Mark

  8. #18

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    I have been playing a bit with 120 acros, and after some tribulations (learning curve), I am finally getting it nailed.
    This stuff is sharp, sharp, sharp, with basically no grain. It has recently caused me to rethink the whole bigger is better negative thing.
    As to the tonality- it has a very long, very straight curve, and gives great highlight separation. It does not like being underexposed, or the shadows drop off really rapidly. I find it to be an asa 50 film under my conditions.
    I have tried it in a number of developers- hc110, pc tea, rodinol, diafine, and pmk pyro.
    I did not like the diafine negatives for printing- I got very flat, long scale negatives that look muddy when printed. They scanned wonderfully however, which may be why some folks rave about this combo.
    The best negatives I have gotten so far have been with the PMK. It gives really nice edge effects and further exploits the highlight separation characteristics of the film. This is the combo I am going to stick with.
    It is a great film.
    Somewhere here Sandy King wrote something to the effect that acros 100 in his pyrocat developer, shot with a mamiya 7 gave him prints that could not be differentiated from 4x5, and my experience would verify that.

  9. #19

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    IMO the best things about the Fuji are the longer maintenance of reciprocity and the fact that it is available in Quickloads. I absolutely love FP4, but for long exposures and/or the convenience of Quickloads, Fuji 100 is unmatched. I feel that in these situations, I will deal with the fact that I don't like the over all look of the film *as much* as FP4. I actually prefer getting a little grain with FP4 in small format and 645, so I find the Fuji a bit more smooth and bland. Not enough to overcome the advantages in those aforementioned situations, however. With 6x7, 6x9, and sheet film, no film has any visible grain in the size enlargements I do (usually 16x20 max., and rarely), except expired fast films will sometimes lose some sharpness and gain some grain. Others have called it "clinical", and I would agree that it is very modern looking and similar to Delta. Quite contrasty, quite sharp, and quite fine grained. I could deal with the reciprocity issue of FP4, but I try to always splurge for Quickloads when carrying my 4x5 out and about with the intent to shoot many pieces of film. It saves so much weight and all but eliminates the possibility of error or defect with film holders. I could hypothetically carry 100 pieces of film for a fraction of the size and weight of 50 film holders, and they would all be 100% dust free, light leak free, mechanical error free, and user error free. I wish Ilford would devise a similar system, because to me FP4 does look better overall.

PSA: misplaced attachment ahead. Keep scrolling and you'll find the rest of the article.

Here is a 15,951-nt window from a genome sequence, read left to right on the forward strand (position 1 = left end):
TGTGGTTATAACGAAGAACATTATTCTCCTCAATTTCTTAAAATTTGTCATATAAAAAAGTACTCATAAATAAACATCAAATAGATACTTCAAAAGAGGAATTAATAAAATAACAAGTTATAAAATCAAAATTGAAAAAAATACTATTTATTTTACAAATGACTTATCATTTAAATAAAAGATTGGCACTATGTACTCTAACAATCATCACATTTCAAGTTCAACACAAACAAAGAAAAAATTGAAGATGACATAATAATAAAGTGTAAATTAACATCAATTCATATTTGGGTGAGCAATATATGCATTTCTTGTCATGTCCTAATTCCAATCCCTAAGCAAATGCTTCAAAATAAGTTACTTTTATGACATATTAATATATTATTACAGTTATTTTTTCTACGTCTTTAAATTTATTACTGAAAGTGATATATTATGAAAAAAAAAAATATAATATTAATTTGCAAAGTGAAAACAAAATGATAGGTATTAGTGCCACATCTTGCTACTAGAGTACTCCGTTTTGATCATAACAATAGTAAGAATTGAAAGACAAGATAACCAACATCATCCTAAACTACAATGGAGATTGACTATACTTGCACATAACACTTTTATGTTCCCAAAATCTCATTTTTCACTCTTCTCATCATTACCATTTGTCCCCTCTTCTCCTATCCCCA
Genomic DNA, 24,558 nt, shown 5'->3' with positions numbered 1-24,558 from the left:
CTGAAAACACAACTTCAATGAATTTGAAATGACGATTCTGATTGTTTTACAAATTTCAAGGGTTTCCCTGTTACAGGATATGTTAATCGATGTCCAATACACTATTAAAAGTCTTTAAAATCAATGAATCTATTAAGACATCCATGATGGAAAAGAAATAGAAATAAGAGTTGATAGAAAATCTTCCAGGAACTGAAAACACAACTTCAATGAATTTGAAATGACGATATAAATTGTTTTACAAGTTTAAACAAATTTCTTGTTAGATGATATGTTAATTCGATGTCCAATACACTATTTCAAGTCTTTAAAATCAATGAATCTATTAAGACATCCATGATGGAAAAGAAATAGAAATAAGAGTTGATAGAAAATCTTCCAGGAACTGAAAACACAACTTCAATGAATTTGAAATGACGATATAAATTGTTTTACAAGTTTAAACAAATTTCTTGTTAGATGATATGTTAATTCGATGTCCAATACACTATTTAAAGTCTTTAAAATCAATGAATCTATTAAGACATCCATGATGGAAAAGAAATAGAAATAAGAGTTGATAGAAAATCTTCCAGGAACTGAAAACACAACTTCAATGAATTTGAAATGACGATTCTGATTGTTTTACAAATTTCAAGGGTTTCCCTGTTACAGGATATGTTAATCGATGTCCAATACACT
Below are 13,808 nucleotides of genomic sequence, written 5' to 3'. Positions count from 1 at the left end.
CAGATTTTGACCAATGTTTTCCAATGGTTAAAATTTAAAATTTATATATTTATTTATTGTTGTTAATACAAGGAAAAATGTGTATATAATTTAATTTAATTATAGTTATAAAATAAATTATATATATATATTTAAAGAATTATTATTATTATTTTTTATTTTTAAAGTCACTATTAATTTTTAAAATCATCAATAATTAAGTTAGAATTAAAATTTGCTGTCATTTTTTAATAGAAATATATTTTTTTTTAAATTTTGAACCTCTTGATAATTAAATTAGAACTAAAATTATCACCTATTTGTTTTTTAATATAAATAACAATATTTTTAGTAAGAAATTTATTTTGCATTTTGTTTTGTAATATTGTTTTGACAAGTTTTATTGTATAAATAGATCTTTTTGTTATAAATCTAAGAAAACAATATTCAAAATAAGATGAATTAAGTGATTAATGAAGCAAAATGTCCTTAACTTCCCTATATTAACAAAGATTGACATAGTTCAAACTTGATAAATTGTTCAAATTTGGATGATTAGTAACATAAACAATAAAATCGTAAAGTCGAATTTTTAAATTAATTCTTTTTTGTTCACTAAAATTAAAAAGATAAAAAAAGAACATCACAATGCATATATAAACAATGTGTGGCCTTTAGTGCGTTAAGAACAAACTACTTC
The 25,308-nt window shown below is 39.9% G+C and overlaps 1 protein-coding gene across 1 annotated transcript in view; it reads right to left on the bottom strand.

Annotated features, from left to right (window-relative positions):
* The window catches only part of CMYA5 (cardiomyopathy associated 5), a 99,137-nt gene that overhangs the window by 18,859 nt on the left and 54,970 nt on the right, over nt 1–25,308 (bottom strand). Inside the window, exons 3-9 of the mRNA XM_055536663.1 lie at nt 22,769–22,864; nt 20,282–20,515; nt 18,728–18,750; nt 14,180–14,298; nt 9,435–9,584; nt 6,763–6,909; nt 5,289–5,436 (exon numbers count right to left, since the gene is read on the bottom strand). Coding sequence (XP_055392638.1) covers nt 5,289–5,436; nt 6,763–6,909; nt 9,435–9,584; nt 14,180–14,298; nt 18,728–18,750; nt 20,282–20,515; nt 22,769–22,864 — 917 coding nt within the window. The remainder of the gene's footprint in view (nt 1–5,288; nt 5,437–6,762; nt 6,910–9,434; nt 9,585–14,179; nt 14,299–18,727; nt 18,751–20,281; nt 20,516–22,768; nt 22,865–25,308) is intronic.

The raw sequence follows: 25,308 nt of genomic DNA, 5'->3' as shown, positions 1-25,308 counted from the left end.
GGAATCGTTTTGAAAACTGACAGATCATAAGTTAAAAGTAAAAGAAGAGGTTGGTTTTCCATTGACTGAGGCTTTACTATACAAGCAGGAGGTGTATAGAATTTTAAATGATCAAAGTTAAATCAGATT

Last edited by 2F/2F; 09-19-2008 at 06:17 AM. Click to view previous post history.
    2F/2F

    "Truth and love are my law and worship. Form and conscience are my manifestation and guide. Nature and peace are my shelter and companions. Order is my attitude. Beauty and perfection are my attack."

    - Rob Tyner (1944 - 1991)

  10. #20
    dpurdy's Avatar
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    Acros is very fine grain. But I do find that Tmax 100 is finer in Xtol, Beutlers and Rodinal. Which are my main developers. Actually I find Agfa 100 to be finer grain in Beutlers than Acros. I don't get much edge affect at all with Acros in Beutlers even with the Potassium Iodide added... I think you need grainier and non tabular films to maximize that.